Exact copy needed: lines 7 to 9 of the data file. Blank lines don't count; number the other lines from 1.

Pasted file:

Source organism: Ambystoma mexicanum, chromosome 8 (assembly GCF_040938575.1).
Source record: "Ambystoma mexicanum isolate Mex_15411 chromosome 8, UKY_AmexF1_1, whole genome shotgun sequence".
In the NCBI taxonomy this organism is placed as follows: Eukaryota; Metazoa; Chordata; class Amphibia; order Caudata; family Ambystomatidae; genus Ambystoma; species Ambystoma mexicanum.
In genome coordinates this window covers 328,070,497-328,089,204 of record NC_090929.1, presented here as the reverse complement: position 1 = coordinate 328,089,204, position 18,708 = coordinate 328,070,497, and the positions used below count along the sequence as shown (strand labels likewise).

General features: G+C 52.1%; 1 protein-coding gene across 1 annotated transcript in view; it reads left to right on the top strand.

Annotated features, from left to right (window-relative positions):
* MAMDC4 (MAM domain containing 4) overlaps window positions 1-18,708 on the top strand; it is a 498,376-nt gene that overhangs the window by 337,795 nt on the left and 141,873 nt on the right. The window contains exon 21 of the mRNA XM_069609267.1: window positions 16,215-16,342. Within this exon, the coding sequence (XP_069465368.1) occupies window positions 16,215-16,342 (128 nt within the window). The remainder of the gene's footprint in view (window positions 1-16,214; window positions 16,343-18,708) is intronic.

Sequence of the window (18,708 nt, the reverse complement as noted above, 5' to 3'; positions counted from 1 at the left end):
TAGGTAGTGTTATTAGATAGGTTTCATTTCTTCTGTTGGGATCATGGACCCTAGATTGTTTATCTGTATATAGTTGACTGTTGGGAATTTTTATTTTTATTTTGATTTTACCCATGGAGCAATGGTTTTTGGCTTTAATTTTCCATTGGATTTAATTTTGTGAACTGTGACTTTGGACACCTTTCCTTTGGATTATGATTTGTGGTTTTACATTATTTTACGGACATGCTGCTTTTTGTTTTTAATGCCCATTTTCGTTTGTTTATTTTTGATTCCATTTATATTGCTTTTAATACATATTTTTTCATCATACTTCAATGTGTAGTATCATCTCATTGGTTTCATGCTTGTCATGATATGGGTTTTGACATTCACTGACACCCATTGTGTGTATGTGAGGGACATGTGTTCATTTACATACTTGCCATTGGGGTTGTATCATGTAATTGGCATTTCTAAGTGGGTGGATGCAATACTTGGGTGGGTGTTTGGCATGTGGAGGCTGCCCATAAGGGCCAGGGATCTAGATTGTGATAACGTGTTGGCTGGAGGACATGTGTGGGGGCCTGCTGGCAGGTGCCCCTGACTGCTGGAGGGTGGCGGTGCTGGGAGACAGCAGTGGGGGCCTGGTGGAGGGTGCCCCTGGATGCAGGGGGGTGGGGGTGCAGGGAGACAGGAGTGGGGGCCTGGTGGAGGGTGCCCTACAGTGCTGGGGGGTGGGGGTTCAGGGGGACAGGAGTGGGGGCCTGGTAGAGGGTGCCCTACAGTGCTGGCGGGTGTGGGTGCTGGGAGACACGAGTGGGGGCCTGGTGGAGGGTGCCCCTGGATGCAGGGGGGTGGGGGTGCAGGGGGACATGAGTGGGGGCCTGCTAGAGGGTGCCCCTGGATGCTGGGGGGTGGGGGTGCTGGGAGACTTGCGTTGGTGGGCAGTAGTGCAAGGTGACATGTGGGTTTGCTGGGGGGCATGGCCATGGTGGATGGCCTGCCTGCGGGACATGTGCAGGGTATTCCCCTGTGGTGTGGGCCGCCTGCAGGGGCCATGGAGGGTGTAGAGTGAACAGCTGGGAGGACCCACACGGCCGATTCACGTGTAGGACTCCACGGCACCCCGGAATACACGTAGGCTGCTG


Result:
* MAMDC4 (MAM domain containing 4) overlaps window positions 1-18,708 on the top strand; it is a 498,376-nt gene that overhangs the window by 337,795 nt on the left and 141,873 nt on the right. The window contains exon 21 of the mRNA XM_069609267.1: window positions 16,215-16,342. Within this exon, the coding sequence (XP_069465368.1) occupies window positions 16,215-16,342 (128 nt within the window). The remainder of the gene's footprint in view (window positions 1-16,214; window positions 16,343-18,708) is intronic.

Sequence of the window (18,708 nt, the reverse complement as noted above, 5' to 3'; positions counted from 1 at the left end):
TAGGTAGTGTTATTAGATAGGTTTCATTTCTTCTGTTGGGATCATGGACCCTAGATTGTTTATCTGTATATAGTTGACTGTTGGGAATTTTTATTTTTATTTTGATTTTACCCATGGAGCAATGGTTTTTGGCTTTAATTTTCCATTGGATTTAATTTTGTGAACTGTGACTTTGGACACCTTTCCTTTGGATTATGATTTGTGGTTTTACATTATTTTACGGACATGCTGCTTTTTGTTTTTAATGCCCATTTTCGTTTGTTTATTTTTGATTCCATTTATATTGCTTTTAATACATATTTTTTCATCATACTTCAATGTGTAGTATCATCTCATTGGTTTCATGCTTGTCATGATATGGGTTTTGACATTCACTGACACCCATTGTGTGTATGTGAGGGACATGTGTTCATTTACATACTTGCCATTGGGGTTGTATCATGTAATTGGCATTTCTAAGTGGGTGGATGCAATACTTGGGTGGGTGTTTGGCATGTGGAGGCTGCCCATAAGGGCCAGGGATCTAGATTGTGATAACGTGTTGGCTGGAGGACATGTGTGGGGGCCTGCTGGCAGGTGCCCCTGACTGCTGGAGGGTGGCGGTGCTGGGAGACAGCAGTGGGGGCCTGGTGGAGGGTGCCCCTGGATGCAGGGGGGTGGGGGTGCAGGGAGACAGGAGTGGGGGCCTGGTGGAGGGTGCCCTACAGTGCTGGGGGGTGGGGGTTCAGGGGGACAGGAGTGGGGGCCTGGTAGAGGGTGCCCTACAGTGCTGGCGGGTGTGGGTGCTGGGAGACACGAGTGGGGGCCTGGTGGAGGGTGCCCCTGGATGCAGGGGGGTGGGGGTGCAGGGGGACATGAGTGGGGGCCTGCTAGAGGGTGCCCCTGGATGCTGGGGGGTGGGGGTGCTGGGAGACTTGCGTTGGTGGGCAGTAGTGCAAGGTGACATGTGGGTTTGCTGGGGGGCATGGCCATGGTGGATGGCCTGCCTGCGGGACATGTGCAGGGTATTCCCCTGTGGTGTGGGCCGCCTGCAGGGGCCATGGAGGGTGTAGAGTGAACAGCTGGGAGGACCCACACGGCCGATTCACGTGTAGGACTCCACGGCACCCCGGAATACACGTAGGCTGCTG